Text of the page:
Junkyard Find: 1978 Cadillac Seville Elegante

Murilee Martin
by Murilee Martin

As Aaron Severson explains in great detail in his excellent Ate Up With Motor piece, the 1976-1979 Cadillac Seville (which was essentially a Chevy Nova under the skin), accelerated the long decline of the Cadillac Division that continued with the Cavalier-based Cimarron and didn’t really turn around until Cadillac started building trucks for rappers and warlords in the 1990s. Having driven a $50 1976 Nova many thousands of miles, I can assume that ’78 Seville ownership was very similar, though with a plusher interior and (slightly) more engine power. Here’s a brown-on-gold-on-brown-on-yellow-on-ochre-on-umber-on-brown-on-beige-on-copper example that I spotted a few weeks ago in a San Francisco Bay Area wrecking yard.

I couldn’t find any figures for the cost of the Elegante option package, but I did learn that the exterior colors on this car were Western Saddle Firemist and Ruidoso Brown.

The list price of the ordinary, garden-variety non-Elegante ’78 Seville was $14,267, about 52 grand in 2014 dollars. The top-of-the-line Nova Custom went for $4,220 in 1978 (the 1978 BMW 530 was $14,840 and the 1978 Mercedes-Benz 280E was $16,606, but neither was available in Ruidoso Brown).

8-track player, of course. Note the rear-defog and power-antenna switches.

This Bendix-injected Oldsmobile 350-cubic-inch V8 made 170 horsepower.

It’s probably not a coincidence that Cadillac buyers defected en masse to Mercedes-Benz and BMW about this time (and a few even bought Datsun 810s and Toyota Cressidas). On the plus side, the going rate on a Seville of this era has been down in rusty-Lumina territory for the last 15 years.








Murilee Martin
Murilee Martin

Murilee Martin is the pen name of Phil Greden, a writer who has lived in Minnesota, California, Georgia and (now) Colorado. He has toiled at copywriting, technical writing, junkmail writing, fiction writing and now automotive writing. He has owned many terrible vehicles and some good ones. He spends a great deal of time in self-service junkyards. These days, he writes for publications including Autoweek, Autoblog, Hagerty, The Truth About Cars and Capital One.

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  • Halftruth Halftruth on Sep 30, 2014

    This is not a bad car at all. I think it was right sized but came to market a little late. My brother had one and it was nice- much more than a tarted up Nova. Sure they cheaped in some areas but overall, I think these were decent for the time and better looking than anything Merc or BMW were putting out. People may have fled to the German makes but to me, that's akin to frying pan into the fire. At least the Cadillac was cheaper to fix.

  • Krhodes1 Krhodes1 on Sep 30, 2014

    I think the most interesting thing about this car is that they took the shared platform of a MUCH cheaper car, and made it almost the most expensive Cadillac. In modern terms, this is very much like the VW Golf vs. Audi A3 - shared platform, but unless you are a car geek you would never know it. But it is as if Audi took the A3 and positioned it just under the A8, more expensive than the larger A4 and A6. That took some balls, and it was by all accounts very successful for GM! As I mentioned before, I always thought these were good looking cars on the outside, at least in non-tacky color schemes. The "Go for Baroque" interiors did nothing for me even as a kid though, I always thought that sort of thing was tacky. I was a Euro-snob from a fairly tender age, having spent my formative years in the back of an old (even then) 911, and my sundry close relatives VWs and Land Rovers.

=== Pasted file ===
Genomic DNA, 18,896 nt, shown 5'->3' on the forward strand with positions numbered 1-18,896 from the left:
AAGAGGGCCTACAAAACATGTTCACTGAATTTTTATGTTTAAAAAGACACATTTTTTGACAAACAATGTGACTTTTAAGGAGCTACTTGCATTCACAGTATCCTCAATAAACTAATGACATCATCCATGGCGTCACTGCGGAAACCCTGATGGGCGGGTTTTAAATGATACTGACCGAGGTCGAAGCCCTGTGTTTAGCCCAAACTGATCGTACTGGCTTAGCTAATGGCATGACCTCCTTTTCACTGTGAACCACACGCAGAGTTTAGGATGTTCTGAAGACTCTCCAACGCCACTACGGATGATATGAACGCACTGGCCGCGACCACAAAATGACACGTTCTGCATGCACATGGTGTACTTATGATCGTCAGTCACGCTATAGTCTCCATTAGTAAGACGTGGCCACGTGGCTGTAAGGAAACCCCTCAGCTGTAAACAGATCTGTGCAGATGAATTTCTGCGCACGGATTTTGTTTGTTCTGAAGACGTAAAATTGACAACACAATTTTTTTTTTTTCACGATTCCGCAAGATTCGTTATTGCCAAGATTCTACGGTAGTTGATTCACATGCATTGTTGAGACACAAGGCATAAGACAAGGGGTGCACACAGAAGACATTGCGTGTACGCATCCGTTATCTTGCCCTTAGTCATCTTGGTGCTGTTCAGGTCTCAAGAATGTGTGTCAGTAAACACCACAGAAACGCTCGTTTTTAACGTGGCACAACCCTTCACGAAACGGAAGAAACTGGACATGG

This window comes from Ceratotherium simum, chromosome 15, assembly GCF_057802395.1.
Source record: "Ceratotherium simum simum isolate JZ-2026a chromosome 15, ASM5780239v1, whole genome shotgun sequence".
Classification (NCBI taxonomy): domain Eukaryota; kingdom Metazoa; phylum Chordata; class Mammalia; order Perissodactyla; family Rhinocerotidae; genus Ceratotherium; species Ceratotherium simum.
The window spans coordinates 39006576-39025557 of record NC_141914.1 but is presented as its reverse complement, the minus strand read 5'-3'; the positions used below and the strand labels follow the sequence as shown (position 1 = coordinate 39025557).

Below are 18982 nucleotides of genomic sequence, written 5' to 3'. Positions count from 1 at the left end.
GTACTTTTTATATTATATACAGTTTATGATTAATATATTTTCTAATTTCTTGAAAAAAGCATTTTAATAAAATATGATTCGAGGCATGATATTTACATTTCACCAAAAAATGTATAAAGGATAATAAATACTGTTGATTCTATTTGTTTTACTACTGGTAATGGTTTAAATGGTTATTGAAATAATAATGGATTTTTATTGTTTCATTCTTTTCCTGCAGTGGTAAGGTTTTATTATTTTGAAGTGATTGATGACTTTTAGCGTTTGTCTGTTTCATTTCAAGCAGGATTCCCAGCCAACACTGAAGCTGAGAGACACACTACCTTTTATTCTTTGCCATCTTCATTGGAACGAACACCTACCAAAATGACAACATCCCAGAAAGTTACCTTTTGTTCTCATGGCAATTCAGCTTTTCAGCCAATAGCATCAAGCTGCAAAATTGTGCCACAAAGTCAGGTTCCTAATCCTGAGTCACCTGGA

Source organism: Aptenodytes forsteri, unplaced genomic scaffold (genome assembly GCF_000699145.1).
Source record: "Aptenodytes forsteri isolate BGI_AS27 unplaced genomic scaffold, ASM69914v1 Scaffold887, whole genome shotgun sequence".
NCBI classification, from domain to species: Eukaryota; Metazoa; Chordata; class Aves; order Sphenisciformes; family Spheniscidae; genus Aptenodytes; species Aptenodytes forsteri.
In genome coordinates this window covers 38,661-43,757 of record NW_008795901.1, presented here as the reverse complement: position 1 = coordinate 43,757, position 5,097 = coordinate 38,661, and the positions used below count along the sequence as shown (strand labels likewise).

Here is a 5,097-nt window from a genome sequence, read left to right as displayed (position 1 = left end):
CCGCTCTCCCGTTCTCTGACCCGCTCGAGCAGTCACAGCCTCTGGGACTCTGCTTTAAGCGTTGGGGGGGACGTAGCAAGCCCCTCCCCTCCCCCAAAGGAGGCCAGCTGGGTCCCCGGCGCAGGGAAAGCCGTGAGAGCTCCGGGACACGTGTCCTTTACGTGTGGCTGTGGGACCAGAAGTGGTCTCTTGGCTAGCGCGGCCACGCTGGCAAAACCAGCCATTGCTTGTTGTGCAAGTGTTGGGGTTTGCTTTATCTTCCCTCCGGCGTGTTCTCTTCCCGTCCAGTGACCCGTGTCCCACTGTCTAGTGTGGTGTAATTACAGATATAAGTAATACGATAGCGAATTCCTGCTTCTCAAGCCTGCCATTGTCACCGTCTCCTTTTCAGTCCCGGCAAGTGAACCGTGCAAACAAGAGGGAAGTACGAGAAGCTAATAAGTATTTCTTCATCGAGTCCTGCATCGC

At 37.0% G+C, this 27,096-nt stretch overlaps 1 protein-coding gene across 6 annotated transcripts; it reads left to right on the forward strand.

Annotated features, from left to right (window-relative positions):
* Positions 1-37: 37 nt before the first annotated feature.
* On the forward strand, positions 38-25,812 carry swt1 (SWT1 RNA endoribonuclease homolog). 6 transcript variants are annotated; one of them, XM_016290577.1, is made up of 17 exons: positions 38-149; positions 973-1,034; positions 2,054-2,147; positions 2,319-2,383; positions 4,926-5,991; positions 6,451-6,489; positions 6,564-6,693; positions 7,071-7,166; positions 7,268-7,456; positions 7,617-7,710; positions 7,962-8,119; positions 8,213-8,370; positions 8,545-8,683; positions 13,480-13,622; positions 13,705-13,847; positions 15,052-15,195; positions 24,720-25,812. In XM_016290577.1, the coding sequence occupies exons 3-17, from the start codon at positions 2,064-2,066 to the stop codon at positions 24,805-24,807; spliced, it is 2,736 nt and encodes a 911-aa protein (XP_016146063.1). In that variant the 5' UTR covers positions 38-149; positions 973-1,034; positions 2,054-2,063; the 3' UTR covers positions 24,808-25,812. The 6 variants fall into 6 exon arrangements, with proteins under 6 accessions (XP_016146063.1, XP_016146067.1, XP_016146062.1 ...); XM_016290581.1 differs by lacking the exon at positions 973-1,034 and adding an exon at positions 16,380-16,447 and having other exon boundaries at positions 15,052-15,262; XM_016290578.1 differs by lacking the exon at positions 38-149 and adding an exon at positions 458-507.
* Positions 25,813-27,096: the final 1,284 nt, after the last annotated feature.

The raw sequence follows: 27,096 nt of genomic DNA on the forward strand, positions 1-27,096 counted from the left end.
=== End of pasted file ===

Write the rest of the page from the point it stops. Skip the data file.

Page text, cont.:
• Skor Skor on Sep 30, 2014

      The original Seville was a good money maker, but GM did not achieve its desired goal. The entire point of the Seville was to attract younger import buyers. To their horror, the Seville was a big hit with 'ladies who lunch'. The ladies...middle age and up....loved the Seville because it was a lot easier to maneuver than a full sized Caddy.

  • FreedMike I like the looks of the Z, but I'd take the Mustang. V8s are a disappearing breed.
  • Picard234 I can just smell the clove cigarettes and the "oregano" from the interior. Absolutely no dice at any price.
  • Dartdude The Europeans don't understand the American market. That is why they are small players here. Chrysler Group is going to die pretty soon under their control. Europeans have a sense of superiority over Americans that is why the Mercedes merger didn't work out and almost killed Chrysler. Bringing European managers aren't going to help. Just like F1 they want our money. We need Elon Musk to buy out Chrysler, Dodge and Ram from Stellantis.
  • Michael S6 I would take the Mustang for the soundtrack. However, practically a BMW M340ix or M240ix would be my choice.
  • Michael S6 Took my car for oil change on Friday and dealership was working on paper. Recently one of the major health care system in our area was hacked and they had to use paper backup for three weeks. What a nightmare.
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